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Andreas Schönenberger

7 July 2005
This paper investigates the state and process of integration of the European securities market infrastructure. The integration of financial infrastructures is one of the basic policy goals and key responsibilities of the Eurosystem. The paper finds that, despite the single currency, the euro area securities infrastructure remains highly fragmented and insufficiently integrated. There are still a high number of providers for trading, clearing and settlement, and they are not efficiently connected to one another. The paper also finds that the degree of consolidation varies among different integrated groups of market infrastructure. Economies of scale and scope and positive network externalities inherent in the securities services industry mean that substantial cost savings and increased efficiency can be expected from further integration. The most relevant factors underlying the less advanced areas of integration are likely to be not only persistent cross-border differences in tax regimes, procedures and laws, but also vested interests among users, owners and managers. Current work at the Eurosystem level can be expected to be helpful in promoting further integration.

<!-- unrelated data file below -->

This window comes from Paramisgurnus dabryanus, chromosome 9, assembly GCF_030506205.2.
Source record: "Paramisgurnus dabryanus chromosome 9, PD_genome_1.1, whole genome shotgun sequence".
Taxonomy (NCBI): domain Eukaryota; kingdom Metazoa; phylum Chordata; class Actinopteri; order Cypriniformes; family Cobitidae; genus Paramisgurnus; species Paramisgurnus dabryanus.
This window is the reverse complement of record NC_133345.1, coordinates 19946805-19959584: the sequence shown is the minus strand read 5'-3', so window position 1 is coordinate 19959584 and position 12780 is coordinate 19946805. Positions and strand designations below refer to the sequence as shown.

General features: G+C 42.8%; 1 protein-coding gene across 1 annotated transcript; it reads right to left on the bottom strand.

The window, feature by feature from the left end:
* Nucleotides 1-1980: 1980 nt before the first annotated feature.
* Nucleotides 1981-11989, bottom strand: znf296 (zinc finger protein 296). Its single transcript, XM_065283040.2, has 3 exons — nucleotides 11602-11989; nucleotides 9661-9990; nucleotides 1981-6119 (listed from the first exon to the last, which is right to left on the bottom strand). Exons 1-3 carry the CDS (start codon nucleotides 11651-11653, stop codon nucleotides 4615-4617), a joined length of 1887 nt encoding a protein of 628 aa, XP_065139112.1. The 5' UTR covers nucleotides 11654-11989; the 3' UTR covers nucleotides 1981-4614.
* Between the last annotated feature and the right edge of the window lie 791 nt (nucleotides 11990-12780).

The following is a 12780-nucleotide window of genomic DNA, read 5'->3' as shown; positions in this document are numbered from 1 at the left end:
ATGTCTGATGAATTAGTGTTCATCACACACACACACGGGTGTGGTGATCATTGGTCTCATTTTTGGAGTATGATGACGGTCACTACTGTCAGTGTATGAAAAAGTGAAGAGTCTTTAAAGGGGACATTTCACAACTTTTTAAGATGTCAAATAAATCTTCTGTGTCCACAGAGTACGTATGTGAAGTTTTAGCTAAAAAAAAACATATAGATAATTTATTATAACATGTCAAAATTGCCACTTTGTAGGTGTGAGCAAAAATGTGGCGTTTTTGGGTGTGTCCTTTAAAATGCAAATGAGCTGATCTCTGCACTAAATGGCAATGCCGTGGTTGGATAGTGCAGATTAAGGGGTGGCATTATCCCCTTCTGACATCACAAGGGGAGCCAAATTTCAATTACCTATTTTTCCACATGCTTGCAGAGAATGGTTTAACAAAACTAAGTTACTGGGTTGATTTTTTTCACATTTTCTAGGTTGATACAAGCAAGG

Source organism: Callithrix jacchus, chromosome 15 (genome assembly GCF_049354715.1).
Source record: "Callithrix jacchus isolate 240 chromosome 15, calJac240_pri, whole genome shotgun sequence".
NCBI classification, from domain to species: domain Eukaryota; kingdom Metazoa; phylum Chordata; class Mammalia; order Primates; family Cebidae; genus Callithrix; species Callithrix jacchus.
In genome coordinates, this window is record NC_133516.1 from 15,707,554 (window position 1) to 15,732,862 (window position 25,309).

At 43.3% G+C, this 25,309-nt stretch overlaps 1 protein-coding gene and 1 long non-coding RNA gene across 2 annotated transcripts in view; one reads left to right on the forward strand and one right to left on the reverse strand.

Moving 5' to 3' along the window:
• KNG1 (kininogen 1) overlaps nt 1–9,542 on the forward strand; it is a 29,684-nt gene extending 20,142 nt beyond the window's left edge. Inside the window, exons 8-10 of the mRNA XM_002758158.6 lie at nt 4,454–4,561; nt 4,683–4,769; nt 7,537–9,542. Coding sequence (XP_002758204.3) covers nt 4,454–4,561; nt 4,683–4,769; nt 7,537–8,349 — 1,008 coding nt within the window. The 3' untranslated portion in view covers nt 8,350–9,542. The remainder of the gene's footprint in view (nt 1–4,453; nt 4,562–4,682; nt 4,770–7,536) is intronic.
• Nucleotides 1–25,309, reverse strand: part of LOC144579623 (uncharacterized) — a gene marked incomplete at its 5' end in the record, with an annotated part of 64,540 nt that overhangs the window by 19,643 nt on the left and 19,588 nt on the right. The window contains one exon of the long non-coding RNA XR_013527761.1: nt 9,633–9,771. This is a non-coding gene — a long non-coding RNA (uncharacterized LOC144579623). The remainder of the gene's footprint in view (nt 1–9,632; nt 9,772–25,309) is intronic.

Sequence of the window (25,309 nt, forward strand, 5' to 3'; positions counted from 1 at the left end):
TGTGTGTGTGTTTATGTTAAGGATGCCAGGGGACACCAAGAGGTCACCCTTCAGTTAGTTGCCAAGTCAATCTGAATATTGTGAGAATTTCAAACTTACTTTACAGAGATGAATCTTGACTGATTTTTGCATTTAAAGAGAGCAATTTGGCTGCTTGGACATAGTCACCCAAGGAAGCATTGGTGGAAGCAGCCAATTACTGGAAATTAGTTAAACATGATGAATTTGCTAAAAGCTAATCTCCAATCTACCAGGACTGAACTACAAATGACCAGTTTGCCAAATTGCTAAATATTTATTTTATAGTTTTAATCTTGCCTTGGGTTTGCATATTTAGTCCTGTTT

JEL Code
L1 : Industrial Organization→Market Structure, Firm Strategy, and Market Performance
28 September 2002
This paper is organised as follows. Section 1 explains why issues concerning central counterparty clearing houses are of direct concern to central banks and why a comparison of the European and the US situation is of interest. Section 2 provides a comparative overview of the organisation of derivatives exchanges in the United States and in Europe. Section 3 focuses on the organisation of clearing, covering a broad range of aspects. Section 4 analyses operational developments in international risk management practices and arrangements. Section 5 discusses various forms of structural consolidation in the clearing and settlement infrastructure by highlighting the different approaches taken in the United States and in Europe. Section 6 is devoted to the roles of central banks and financial market regulators regarding clearing and to the challenges they face as a result of current innovations in clearing arrangements. Finally, Section 7 summarises some of the main findings.